Note: I’m pretty sure I know what you meant (looking for time at work to fit in this important exercise), but are you by chance married to your boss or have a big crush??? Your last sentence could be interpreted some interesting ways… ;-)

  • Han

    /me tells Dr. Greger about Freelee the bananagirl. Check her out on Youtube.

    Current state of popular science says: eat at least 3000 Kcals from fruits, veggies and starches a day and make it really low fat and don’t even bother with adding stuff with extra proteins (highly overrated)

    And you have all the energy you want and you loose extra weight in a natural way.

    It’s all the meat and fat we eat that makes us sick and obese!

  • judas_priest

    I recently encountered a discussion of the use of irvingia gabonensis (African mango) seed (ground) and a means to change one’s hormone balance to help weight loss. Dol yiu have any information on this? FWIW, WebMD says efficacy is uncertain but that it is, at worse, harmless.

  • 48south

    Seems the Dr. and his team chose to be funny, rather than finishing their point. Some of us still believe diet AND exercise are both important to live a full active life. It’s like if I’m going to eat healthy, I should benefit from that, so I’ll go on a hike that maybe an obese person may not be able to do. I don’t want to show up 2/3rds of the population necessarily, but if i’m going to take care of my body, I’m going to enjoy some extra achievement along the way. Please don’t get lost in your research only to find little jokes. I’m sure a lot of us really find benefit in what you present, especially the ones that don’t waste words and time.

  • Jarrod Greer

    Dr. Greger, My wife and I have a problem with loosing weight right now. We started eating Vegan about six months ago and at first we were eating about 2500 Cal a day with about 12% protein, 70% carbs, and 18% fat. We still have the same percentages now but we dropped calories to about 1200 per day. We still arent loosing any wight though, even though we do something equivalent to power walking for 2.5 miles a day. My wifes struggling with PCOS symptoms again which seemed to be somewhat under control while we werent eating so many carbs (we ate meat). Its a bit discouraging, especially for her. Are there any modifications that need to be made to a whole food vegan diet for someone with PCOS?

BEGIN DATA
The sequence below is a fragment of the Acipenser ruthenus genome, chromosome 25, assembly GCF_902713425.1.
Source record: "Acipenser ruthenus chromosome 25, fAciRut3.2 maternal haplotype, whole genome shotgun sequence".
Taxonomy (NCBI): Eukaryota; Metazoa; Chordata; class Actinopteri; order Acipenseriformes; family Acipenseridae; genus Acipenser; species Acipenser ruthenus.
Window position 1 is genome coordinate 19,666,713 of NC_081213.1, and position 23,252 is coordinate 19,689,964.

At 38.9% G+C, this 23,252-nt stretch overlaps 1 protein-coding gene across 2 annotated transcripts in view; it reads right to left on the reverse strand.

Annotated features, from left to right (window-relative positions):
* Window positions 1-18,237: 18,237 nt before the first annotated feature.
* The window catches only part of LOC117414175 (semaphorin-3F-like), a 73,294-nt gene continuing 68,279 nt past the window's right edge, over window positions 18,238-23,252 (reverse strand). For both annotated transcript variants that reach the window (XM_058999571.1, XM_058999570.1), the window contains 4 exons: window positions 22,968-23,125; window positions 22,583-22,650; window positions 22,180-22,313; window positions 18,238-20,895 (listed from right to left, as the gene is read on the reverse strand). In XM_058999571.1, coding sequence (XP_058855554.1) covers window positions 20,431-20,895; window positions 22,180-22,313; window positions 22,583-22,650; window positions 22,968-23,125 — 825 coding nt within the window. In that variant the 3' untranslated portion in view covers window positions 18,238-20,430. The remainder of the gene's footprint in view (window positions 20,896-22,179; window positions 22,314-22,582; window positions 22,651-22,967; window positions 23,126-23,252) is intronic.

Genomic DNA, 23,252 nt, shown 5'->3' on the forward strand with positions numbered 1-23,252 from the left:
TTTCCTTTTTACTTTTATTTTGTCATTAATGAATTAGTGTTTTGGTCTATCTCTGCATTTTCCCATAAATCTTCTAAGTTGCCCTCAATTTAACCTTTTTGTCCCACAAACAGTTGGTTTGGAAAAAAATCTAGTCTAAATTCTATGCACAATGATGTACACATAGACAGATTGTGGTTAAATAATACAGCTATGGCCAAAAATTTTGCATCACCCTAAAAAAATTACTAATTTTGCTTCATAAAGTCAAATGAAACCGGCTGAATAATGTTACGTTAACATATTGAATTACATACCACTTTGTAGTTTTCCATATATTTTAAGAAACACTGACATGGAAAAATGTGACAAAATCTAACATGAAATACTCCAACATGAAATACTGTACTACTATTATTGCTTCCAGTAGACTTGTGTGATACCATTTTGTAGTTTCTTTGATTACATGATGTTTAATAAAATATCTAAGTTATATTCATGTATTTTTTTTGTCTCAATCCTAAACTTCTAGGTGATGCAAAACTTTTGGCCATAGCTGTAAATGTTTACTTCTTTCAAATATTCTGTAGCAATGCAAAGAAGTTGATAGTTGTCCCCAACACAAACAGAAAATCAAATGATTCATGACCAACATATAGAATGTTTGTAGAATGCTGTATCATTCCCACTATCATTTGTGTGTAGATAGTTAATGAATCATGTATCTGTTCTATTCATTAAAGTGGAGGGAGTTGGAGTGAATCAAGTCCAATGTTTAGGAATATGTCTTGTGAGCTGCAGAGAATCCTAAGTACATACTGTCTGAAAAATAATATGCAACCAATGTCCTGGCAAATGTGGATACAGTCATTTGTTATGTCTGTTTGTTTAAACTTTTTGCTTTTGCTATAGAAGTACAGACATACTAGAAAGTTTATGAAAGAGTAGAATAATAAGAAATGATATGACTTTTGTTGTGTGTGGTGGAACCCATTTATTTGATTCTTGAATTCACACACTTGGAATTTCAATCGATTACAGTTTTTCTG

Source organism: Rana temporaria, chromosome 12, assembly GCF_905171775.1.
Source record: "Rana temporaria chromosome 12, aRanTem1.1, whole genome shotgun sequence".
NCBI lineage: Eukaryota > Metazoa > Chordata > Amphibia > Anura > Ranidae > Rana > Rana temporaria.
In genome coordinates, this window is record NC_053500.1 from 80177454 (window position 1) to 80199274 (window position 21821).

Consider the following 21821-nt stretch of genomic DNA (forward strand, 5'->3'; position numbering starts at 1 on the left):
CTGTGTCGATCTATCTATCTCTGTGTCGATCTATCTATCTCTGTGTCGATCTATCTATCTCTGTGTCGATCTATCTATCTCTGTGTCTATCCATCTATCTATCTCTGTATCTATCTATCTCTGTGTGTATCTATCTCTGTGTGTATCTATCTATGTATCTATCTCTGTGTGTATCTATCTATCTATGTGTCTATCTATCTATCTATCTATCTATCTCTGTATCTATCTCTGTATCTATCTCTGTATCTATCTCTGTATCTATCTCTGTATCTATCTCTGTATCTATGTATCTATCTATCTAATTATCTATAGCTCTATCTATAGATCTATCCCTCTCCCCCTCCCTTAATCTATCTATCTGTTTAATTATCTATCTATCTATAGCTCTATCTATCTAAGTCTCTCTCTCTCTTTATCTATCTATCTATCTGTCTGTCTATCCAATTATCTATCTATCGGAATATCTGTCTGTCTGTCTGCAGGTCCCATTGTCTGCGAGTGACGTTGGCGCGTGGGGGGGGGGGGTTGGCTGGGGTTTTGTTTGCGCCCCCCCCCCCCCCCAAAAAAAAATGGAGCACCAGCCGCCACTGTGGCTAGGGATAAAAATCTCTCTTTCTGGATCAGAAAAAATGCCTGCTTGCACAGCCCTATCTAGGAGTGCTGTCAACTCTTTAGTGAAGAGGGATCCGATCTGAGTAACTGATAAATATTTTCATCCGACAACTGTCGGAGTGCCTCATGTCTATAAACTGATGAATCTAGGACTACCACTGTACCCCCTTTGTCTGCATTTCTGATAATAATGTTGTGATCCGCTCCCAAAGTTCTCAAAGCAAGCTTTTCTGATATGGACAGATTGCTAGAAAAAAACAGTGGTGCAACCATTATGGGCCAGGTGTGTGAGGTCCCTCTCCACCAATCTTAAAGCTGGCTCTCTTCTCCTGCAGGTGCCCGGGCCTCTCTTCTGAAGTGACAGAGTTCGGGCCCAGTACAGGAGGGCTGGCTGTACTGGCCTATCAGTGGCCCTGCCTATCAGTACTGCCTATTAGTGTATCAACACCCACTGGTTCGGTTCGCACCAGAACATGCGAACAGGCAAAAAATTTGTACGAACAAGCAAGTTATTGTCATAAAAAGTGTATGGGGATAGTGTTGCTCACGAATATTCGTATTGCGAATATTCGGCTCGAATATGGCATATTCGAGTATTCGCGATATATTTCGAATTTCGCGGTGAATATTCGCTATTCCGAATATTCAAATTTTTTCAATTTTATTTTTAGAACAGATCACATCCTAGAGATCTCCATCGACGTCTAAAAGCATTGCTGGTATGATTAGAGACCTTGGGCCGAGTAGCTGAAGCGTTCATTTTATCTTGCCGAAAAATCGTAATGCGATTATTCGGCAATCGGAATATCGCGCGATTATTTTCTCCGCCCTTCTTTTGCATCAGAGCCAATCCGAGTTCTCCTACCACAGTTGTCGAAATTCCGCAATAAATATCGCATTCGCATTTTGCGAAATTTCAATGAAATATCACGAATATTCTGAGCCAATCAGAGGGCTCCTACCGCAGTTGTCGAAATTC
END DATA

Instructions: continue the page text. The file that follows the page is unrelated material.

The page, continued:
• Thea

      Jarrod: I’m sorry to hear about your weight loss problems. I’m not sure about your question in regards to PCOS, but I do have a recommendation regarding weight loss. Check out this free lecture from Dr. Lisle:
      “How To Lose Weight Without Losing Your Mind”

      And then, to make sure you understand all of the nooks and cranies regarding the concept of calorie density, check out this talk:
      Calorie Density; Eat More, Weigh Less and Live Longer. Also check out Jeff’s DVDs in the Fast Food series. Great, affordable food that is easy to make.

      Between those two talks, you can forget about worrying about calories, and instead just focus on eating lower density calorie foods. If you go low enough, you should just start to loose weight – without being hungry or having to worry about portion control.

      You might also consider going through the free 21 Day Kickstart program by PCRM. They will hold your hand for 21 days, including meal plans, recipes, videos, inspirational messages, and a forum where you can ask questions.
      (Click the green “Register Now” button.)

      Good for you both on the power walking. That’s going to help long term. Best of luck.